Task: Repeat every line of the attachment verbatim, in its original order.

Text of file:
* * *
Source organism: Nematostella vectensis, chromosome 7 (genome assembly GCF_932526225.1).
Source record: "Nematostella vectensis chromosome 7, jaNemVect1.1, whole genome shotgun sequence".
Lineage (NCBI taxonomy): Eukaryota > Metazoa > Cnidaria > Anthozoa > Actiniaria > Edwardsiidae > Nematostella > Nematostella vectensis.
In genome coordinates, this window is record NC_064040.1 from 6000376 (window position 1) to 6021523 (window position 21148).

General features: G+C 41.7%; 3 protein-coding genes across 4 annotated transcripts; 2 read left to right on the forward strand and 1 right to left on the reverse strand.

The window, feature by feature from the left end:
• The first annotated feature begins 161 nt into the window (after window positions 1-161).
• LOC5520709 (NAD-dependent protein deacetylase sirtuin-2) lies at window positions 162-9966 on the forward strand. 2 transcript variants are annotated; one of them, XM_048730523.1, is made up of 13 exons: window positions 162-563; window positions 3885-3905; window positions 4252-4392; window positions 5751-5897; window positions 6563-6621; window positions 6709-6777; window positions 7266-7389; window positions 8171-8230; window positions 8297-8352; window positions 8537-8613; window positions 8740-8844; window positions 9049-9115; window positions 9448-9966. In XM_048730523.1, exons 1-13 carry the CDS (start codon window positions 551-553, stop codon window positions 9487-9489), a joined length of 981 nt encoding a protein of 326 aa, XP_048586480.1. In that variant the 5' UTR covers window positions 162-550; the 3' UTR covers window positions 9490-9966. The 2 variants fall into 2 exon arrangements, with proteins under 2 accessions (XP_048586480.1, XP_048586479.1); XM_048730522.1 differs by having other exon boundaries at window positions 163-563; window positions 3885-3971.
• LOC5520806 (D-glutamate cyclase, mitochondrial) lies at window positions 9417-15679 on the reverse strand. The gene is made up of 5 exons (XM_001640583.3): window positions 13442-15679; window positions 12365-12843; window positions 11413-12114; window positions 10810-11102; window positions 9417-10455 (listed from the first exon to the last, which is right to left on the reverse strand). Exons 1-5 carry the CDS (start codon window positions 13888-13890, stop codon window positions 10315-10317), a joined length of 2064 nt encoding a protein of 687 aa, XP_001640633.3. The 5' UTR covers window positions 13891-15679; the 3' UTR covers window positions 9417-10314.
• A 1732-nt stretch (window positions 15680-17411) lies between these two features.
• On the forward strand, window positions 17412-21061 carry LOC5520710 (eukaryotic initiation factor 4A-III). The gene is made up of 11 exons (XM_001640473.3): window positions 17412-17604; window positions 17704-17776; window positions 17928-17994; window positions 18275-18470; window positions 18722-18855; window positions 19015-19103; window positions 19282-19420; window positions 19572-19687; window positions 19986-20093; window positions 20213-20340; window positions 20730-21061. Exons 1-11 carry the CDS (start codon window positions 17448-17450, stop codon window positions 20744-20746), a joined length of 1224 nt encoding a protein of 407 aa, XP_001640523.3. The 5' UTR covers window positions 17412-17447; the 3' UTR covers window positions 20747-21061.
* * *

Source organism: Nematostella vectensis, chromosome 7 (genome assembly GCF_932526225.1).
Source record: "Nematostella vectensis chromosome 7, jaNemVect1.1, whole genome shotgun sequence".
Lineage (NCBI taxonomy): Eukaryota > Metazoa > Cnidaria > Anthozoa > Actiniaria > Edwardsiidae > Nematostella > Nematostella vectensis.
In genome coordinates, this window is record NC_064040.1 from 6000376 (window position 1) to 6021523 (window position 21148).

General features: G+C 41.7%; 3 protein-coding genes across 4 annotated transcripts; 2 read left to right on the forward strand and 1 right to left on the reverse strand.

The window, feature by feature from the left end:
• The first annotated feature begins 161 nt into the window (after window positions 1-161).
• LOC5520709 (NAD-dependent protein deacetylase sirtuin-2) lies at window positions 162-9966 on the forward strand. 2 transcript variants are annotated; one of them, XM_048730523.1, is made up of 13 exons: window positions 162-563; window positions 3885-3905; window positions 4252-4392; window positions 5751-5897; window positions 6563-6621; window positions 6709-6777; window positions 7266-7389; window positions 8171-8230; window positions 8297-8352; window positions 8537-8613; window positions 8740-8844; window positions 9049-9115; window positions 9448-9966. In XM_048730523.1, exons 1-13 carry the CDS (start codon window positions 551-553, stop codon window positions 9487-9489), a joined length of 981 nt encoding a protein of 326 aa, XP_048586480.1. In that variant the 5' UTR covers window positions 162-550; the 3' UTR covers window positions 9490-9966. The 2 variants fall into 2 exon arrangements, with proteins under 2 accessions (XP_048586480.1, XP_048586479.1); XM_048730522.1 differs by having other exon boundaries at window positions 163-563; window positions 3885-3971.
• LOC5520806 (D-glutamate cyclase, mitochondrial) lies at window positions 9417-15679 on the reverse strand. The gene is made up of 5 exons (XM_001640583.3): window positions 13442-15679; window positions 12365-12843; window positions 11413-12114; window positions 10810-11102; window positions 9417-10455 (listed from the first exon to the last, which is right to left on the reverse strand). Exons 1-5 carry the CDS (start codon window positions 13888-13890, stop codon window positions 10315-10317), a joined length of 2064 nt encoding a protein of 687 aa, XP_001640633.3. The 5' UTR covers window positions 13891-15679; the 3' UTR covers window positions 9417-10314.
• A 1732-nt stretch (window positions 15680-17411) lies between these two features.
• On the forward strand, window positions 17412-21061 carry LOC5520710 (eukaryotic initiation factor 4A-III). The gene is made up of 11 exons (XM_001640473.3): window positions 17412-17604; window positions 17704-17776; window positions 17928-17994; window positions 18275-18470; window positions 18722-18855; window positions 19015-19103; window positions 19282-19420; window positions 19572-19687; window positions 19986-20093; window positions 20213-20340; window positions 20730-21061. Exons 1-11 carry the CDS (start codon window positions 17448-17450, stop codon window positions 20744-20746), a joined length of 1224 nt encoding a protein of 407 aa, XP_001640523.3. The 5' UTR covers window positions 17412-17447; the 3' UTR covers window positions 20747-21061.